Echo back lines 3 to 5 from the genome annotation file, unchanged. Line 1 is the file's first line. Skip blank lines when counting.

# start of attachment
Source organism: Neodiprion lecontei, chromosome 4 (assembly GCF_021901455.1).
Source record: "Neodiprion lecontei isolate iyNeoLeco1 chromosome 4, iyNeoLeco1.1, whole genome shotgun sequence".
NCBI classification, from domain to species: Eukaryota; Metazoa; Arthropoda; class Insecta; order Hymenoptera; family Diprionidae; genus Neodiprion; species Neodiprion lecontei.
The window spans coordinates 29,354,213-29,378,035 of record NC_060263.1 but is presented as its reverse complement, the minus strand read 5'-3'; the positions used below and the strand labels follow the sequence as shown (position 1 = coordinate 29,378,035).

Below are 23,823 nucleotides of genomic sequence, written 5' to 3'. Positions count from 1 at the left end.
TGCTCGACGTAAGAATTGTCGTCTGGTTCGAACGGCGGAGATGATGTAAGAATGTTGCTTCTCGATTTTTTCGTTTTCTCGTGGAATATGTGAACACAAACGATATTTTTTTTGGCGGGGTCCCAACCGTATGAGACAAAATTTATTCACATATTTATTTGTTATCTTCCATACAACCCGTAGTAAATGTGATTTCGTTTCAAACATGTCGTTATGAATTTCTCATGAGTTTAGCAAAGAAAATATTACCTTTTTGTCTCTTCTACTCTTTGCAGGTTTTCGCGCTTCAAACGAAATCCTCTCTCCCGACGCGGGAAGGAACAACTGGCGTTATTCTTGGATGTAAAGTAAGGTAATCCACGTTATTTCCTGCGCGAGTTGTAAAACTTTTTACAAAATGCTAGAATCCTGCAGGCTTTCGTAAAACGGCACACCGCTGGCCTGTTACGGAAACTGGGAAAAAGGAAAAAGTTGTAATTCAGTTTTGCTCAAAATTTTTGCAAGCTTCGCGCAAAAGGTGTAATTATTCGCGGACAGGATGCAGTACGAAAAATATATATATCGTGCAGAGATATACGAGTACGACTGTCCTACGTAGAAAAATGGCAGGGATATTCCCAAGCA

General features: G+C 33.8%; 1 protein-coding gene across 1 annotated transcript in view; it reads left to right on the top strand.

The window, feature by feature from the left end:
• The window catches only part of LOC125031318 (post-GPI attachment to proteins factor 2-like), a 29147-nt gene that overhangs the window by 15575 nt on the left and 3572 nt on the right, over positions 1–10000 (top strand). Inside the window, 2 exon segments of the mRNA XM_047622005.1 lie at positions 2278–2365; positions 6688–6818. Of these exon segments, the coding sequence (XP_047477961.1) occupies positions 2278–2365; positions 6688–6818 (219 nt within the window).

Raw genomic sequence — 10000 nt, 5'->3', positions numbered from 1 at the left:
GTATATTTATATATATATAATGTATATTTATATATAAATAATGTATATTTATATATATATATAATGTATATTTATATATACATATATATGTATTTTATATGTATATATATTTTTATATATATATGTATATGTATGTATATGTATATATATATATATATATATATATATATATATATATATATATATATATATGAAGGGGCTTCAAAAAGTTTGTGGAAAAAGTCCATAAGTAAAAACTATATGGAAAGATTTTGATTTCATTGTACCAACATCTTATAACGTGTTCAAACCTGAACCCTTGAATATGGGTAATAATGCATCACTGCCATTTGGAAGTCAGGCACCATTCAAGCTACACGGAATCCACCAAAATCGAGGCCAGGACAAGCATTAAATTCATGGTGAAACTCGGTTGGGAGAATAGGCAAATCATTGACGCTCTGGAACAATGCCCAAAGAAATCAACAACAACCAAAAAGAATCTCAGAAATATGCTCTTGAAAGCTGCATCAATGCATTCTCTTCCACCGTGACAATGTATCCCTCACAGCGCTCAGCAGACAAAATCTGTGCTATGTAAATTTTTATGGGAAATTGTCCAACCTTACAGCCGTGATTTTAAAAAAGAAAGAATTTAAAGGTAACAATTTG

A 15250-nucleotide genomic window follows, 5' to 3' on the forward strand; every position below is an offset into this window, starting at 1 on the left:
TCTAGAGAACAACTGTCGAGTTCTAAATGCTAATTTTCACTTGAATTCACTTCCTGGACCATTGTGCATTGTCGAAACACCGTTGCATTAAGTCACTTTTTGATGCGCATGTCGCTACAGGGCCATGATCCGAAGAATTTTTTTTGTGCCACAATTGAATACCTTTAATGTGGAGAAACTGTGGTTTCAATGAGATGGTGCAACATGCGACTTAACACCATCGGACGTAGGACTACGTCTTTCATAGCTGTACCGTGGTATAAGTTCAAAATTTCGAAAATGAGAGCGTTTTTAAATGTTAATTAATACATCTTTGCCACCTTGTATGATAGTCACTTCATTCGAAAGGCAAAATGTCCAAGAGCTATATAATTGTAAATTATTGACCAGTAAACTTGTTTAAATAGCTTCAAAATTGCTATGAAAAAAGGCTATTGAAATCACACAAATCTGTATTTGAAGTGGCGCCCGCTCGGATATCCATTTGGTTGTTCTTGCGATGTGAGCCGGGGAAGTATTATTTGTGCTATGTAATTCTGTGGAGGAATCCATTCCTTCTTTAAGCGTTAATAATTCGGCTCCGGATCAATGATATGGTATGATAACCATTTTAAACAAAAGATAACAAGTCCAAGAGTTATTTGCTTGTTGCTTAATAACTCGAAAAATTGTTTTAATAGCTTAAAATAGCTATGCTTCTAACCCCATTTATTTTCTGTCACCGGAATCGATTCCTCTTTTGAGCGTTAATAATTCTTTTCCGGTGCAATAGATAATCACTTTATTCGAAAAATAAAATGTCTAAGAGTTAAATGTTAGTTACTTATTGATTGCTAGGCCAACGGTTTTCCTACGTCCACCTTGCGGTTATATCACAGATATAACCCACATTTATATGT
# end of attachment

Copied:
NCBI classification, from domain to species: Eukaryota; Metazoa; Arthropoda; class Insecta; order Hymenoptera; family Diprionidae; genus Neodiprion; species Neodiprion lecontei.
The window spans coordinates 29,354,213-29,378,035 of record NC_060263.1 but is presented as its reverse complement, the minus strand read 5'-3'; the positions used below and the strand labels follow the sequence as shown (position 1 = coordinate 29,378,035).

Below are 23,823 nucleotides of genomic sequence, written 5' to 3'. Positions count from 1 at the left end.